Wednesday, August 02, 2006

The Picture of Disquietude

Have you ever held someone in high esteem--all the way up until you actually met him or her? It was at the initial meeting that you realized that this previously assumed upstanding Dr. Jekyll was actually the troglodytic Mr. Hyde. Over the course of my internship, this has happened to me not once but twice. The immediate response is disappointment, and the long term response is avoidance.

Transfer this analogy to business. Have you ever made a decision to visit a service firm (including restaurants) based on reputation, word of mouth, and/or an appreciation for the strength of the brand, only to be disappointed by the front-line experience? You suddenly realized that the highly-touted service provider was really no different than any other provider in the same industry. Or perhaps the high price of the service followed by the low quality of the service provided made it painfully clear to you that the company was only in it for the money. You were, in the words of Robert Louis Stevenson, "the picture of disquietude."

This morning's post by John Moore articulated one such Hyde-like quality that has tainted many a strongly branded service--and its employees (enter Jerry Maguire): "You play with your head-not with your heart."

Now, my idealism and naivete are not so blinding that I don't realize that there is really only one purpose in going into business (enter Jim Cramer): to make money. However, to keep from repulsing those first-time visitors who revere you simply because of your brand reputation, your brand must permeate your service, top down. To wit: no doubt, someday I will join my near 6 month old daughter on her first trip to McDonald's. And I can tell you without a doubt that if any aspect of the service provided to my sweet, wonderful, beautiful, perfect, litttle baby girl who is now and always has been cute (yes, even from Day One) contains "Satan's signature" (back to Jekyll/Hyde), not only will we discontinue our visits at that point, but I will become the biggest brand whatever-is-the-opposite-of-evangelist you have ever seen. I know Ronald McDonald just wants my sweet, precious baby girl's paltry allowance, but if that becomes clear to me, I will be introducing her to the Whopper on our next dad-daughter date. The careful avoidance of such a traitorous transgression should be adhered to not only by the company as a whole, but also by the service providers whom the Company has made the conscious decision to hire. Are they working from paycheck to paycheck? Neither I nor my very intelligent and cute baby girl should be able to sense that.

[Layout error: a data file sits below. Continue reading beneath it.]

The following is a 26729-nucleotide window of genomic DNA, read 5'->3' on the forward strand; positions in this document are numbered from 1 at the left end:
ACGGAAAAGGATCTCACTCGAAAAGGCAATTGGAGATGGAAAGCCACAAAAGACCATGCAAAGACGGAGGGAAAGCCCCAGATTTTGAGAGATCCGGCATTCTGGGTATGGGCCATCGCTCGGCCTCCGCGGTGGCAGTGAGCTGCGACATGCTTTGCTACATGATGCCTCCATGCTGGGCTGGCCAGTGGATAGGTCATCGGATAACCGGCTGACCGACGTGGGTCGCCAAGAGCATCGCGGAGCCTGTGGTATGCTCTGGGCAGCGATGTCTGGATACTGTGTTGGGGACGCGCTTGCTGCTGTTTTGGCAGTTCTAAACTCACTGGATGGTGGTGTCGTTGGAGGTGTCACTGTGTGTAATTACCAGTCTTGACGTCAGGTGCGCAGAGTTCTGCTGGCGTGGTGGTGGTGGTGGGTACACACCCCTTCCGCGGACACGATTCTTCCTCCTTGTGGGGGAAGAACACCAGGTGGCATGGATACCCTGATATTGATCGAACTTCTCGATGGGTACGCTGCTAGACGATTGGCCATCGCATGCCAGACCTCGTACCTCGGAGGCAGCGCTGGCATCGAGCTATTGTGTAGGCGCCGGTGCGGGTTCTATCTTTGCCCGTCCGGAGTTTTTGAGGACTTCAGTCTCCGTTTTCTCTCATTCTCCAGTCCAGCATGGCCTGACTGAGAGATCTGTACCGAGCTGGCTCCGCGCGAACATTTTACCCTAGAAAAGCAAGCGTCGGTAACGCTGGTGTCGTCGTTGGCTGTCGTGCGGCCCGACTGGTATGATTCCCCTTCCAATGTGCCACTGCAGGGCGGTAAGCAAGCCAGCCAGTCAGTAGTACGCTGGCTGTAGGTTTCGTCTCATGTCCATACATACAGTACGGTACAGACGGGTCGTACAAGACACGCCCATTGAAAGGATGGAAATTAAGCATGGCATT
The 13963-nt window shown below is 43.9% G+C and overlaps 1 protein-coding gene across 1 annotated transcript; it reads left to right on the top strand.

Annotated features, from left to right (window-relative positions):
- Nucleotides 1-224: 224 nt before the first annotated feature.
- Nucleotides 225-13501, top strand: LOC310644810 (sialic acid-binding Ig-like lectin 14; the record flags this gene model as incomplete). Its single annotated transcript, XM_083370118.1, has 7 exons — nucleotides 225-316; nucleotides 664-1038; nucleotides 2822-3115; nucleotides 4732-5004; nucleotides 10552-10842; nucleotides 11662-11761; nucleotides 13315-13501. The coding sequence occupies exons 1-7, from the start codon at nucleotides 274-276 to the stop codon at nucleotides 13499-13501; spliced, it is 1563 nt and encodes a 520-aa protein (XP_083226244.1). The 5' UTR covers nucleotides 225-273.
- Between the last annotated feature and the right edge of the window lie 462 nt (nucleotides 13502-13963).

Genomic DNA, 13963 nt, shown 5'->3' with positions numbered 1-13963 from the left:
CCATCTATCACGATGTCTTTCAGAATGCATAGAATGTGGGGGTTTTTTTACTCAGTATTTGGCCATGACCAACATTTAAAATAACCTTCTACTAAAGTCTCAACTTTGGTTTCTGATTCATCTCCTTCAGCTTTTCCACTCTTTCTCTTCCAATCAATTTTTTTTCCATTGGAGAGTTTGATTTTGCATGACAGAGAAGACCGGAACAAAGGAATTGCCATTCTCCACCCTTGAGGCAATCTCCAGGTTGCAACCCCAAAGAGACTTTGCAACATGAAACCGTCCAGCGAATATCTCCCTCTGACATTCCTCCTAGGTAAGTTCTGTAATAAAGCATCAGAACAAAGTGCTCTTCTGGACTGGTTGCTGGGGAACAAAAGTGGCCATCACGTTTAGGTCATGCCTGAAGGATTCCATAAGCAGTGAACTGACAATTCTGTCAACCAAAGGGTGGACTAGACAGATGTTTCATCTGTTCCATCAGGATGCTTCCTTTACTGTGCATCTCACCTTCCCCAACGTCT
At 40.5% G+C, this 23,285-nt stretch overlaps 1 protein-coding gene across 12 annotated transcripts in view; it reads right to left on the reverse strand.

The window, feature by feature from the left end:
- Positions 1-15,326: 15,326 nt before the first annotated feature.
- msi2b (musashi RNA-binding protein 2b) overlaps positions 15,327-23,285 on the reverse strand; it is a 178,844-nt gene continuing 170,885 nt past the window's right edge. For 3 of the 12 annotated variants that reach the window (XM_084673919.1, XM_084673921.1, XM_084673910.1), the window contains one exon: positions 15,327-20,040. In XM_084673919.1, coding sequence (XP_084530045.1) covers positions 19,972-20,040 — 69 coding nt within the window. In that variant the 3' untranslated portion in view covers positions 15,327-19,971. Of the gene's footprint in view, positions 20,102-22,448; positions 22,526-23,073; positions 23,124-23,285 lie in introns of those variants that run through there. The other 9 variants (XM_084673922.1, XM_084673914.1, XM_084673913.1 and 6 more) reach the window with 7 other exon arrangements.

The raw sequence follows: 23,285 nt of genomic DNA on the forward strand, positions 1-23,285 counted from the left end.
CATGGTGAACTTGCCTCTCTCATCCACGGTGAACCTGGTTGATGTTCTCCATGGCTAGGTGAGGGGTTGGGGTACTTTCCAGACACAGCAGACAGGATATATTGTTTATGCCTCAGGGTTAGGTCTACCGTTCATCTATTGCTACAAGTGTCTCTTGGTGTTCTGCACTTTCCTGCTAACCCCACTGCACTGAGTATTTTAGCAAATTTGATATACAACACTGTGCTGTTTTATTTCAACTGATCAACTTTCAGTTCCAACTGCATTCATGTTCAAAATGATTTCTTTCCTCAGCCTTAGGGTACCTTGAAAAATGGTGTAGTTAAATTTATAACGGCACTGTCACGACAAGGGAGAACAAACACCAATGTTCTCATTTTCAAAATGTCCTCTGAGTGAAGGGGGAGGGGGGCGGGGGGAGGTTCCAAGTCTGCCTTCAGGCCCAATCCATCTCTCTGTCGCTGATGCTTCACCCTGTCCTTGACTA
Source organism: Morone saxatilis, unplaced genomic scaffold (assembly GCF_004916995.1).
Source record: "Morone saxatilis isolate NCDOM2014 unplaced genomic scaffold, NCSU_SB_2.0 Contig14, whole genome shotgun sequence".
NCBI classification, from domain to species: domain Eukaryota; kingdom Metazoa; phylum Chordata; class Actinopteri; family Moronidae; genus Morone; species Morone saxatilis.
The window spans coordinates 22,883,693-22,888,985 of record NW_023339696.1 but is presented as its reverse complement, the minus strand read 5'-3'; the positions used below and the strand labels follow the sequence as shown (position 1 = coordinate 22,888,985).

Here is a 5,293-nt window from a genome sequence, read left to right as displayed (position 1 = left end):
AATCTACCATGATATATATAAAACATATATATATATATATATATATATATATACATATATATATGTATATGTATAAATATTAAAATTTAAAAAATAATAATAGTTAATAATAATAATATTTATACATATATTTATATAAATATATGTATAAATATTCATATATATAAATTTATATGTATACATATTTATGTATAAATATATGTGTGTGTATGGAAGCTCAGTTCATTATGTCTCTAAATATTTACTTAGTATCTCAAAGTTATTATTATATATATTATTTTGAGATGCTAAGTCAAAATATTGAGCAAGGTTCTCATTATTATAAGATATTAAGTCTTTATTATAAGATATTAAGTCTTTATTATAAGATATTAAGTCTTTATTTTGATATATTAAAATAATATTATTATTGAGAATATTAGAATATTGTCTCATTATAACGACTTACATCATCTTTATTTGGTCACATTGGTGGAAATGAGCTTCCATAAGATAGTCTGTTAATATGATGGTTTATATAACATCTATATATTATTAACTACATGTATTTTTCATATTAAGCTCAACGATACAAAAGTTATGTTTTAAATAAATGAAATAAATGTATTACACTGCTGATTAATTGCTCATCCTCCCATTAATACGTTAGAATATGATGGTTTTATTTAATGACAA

I'm not simply speaking of the provision of good customer service here. I'm speaking of maintaining brand consistency throughout the service organization. I don't want just any old restaurant for my perfect little angel, I want the McDonald's brand. I don't want to take my baby girl to just any old fun amusement park, I want for her to be immersed in the Disney experience that comes with a brand that permeates the firm, all the way down to the people who sweep up the mouse-covered candy wrappers strewn all over the park.

Fall short in providing the service expected from and consistent with your strong brand and you may very well become the rarely frequented, much avoided "Blackmail House."


Chris Posey

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